CocoaPods Tutorial for Swift: Getting Started

Use this CocoaPods Tutorial for Swift to learn how to install and manage third-party library dependencies in your Swift projects. By Rony Rozen.

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Challenge Time

If a pod has a current version of 2.4.6 and you make changes that fix bugs and add backward-compatible functionality, what should the new version number be?

Answer: 2.5.0
Explanation: If you make changes that include new functionality that’s backward-compatible, you increase the minor number and reset the patch to zero.

If a pod has a current version of 3.5.8 and you make changes to existing functionality which aren’t backward-compatible, what should the new version number be?

Answer: 4.0.0
Explanation: If changes modify existing behavior and are not backward-compatible, you must increase the major number and reset the minor and patch numbers to zero.

If a pod has a current version of 10.20.30 and you only fix bugs, what should the new version number be?

Answer: 10.20.31
Explanation: If you only fix bugs, you only increase the patch number.

Having said all this, there’s one exception to these rules:

If a pod’s version number is less than 1.0.0, it’s considered a beta version. Minor number increases may include changes that aren’t backward-compatible.

So back to MBProgressHUB: Using ~> 1.0 means you should install the latest version that’s greater than or equal to 1.0 but less than 2.0.

This ensures you get the latest bug fixes and features when you install this pod, but you won’t accidentally pull in backward-incompatible changes.

There are several other operators you can use as well. For a complete list, see the Podfile Syntax Reference.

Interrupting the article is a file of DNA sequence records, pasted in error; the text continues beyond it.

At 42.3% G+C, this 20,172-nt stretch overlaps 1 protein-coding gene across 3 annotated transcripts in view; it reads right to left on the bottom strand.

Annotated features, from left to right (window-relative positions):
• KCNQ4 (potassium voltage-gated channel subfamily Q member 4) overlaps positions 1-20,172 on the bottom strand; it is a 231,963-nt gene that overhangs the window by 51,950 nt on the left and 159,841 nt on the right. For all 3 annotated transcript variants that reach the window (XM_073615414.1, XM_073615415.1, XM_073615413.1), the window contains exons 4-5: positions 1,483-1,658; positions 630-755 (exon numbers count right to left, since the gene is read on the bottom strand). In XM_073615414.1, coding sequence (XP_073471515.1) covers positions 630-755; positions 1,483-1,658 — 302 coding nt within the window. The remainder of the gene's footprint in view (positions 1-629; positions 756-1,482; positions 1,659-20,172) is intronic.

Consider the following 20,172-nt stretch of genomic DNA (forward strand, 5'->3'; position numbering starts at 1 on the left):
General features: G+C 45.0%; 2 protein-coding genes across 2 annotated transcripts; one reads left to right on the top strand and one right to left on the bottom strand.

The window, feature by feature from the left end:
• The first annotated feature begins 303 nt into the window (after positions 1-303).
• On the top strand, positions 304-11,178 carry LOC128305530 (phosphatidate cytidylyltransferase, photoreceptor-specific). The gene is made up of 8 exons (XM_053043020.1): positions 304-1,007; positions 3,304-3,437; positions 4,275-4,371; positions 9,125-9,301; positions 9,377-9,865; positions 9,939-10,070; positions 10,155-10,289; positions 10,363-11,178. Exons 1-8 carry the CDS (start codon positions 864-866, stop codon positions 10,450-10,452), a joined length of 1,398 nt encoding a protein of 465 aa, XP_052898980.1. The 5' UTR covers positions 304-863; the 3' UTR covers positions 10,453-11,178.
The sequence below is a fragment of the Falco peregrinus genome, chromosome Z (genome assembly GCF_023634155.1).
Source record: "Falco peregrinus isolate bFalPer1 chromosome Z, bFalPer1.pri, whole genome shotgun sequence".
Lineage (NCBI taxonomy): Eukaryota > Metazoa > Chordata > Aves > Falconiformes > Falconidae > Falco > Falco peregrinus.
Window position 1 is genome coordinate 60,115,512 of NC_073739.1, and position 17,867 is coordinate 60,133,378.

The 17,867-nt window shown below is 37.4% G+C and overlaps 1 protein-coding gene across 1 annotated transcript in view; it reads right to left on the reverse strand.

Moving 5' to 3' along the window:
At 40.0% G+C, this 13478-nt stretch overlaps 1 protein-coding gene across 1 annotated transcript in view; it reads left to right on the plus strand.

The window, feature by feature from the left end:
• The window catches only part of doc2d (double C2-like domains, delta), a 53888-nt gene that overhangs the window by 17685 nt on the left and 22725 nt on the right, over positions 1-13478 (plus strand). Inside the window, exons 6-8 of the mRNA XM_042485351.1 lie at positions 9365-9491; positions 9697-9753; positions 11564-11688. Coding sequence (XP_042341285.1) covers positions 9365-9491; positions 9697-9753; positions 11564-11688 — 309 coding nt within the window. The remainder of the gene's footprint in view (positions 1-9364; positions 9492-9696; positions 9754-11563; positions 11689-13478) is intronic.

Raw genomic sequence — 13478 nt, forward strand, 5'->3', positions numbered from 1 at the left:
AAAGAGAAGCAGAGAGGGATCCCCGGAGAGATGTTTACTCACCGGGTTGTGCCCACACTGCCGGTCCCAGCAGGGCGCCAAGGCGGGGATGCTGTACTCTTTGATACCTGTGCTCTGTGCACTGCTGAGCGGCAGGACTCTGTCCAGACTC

Now that you’ve learned how operators work with your CocoaPods, it’s time to finish your app.

Showing Progress

If you recall, you were building a progress indicator to show your users when flavors are loading in the app.

To finish this feature, go back to PickFlavorViewController.swift and add the following right after the other imports:

import MBProgressHUD

Next, add the following helper methods after loadFlavors():

private func showLoadingHUD() {
  let hud = MBProgressHUD.showAdded(to: contentView, animated: true)
  hud.label.text = "Loading..."

private func hideLoadingHUD() {
  MBProgressHUD.hide(for: contentView, animated: true)

Now, in loadFlavors(), add the following two lines (as indicated):

  private func loadFlavors() {
    showLoadingHUD() // <-- Add this line
      method: .get,
      encoding: PropertyListEncoding(format: .xml, options: 0))
        .responsePropertyList { [weak self] response in
        guard let self = self else { return }
        self.hideLoadingHUD() // <-- Add this line
      // ...

As the method names imply, showLoadingHUD() shows an instance of MBProgressHUD while the GET request downloads. hideLoadingHUD() hides the HUD when the request finishes. Since showLoadingHUD() is outside the closure, it doesn't need the self prefix.

Build and run. You'll now see a loading indicator while the flavors are loading. If your internet connection is too fast for this, you can add a sleep(_:) statement just before hideLoadingHUD() so that you can experience the goodness that is MBProgressHUD. :]

App with loading symbol

Great work! Customers can now select their favorite ice cream flavor and they see a loading indicator while flavors are downloading.

Where to Go From Here?

You can download the completed project using the Download Materials button at the top or bottom of this page.

Congratulations! You now know the basics of using CocoaPods, including creating and modifying dependencies and understanding semantic versioning. You're now ready to start using them in your own projects!

There's lots more that you can do with CocoaPods. You can search for existing pods on the official CocoaPods website. Also, refer to the CocoaPods Guides to learn the finer details of this excellent tool. But be warned, once you begin using it, you'll wonder how you ever managed without it! :]

I hope you enjoyed reading this CocoaPods tutorial as much I did writing it. What are some of your favorite CocoaPods? Which ones do you rely on the most for everyday projects? Feel free to share, or to ask any questions, in the comments below!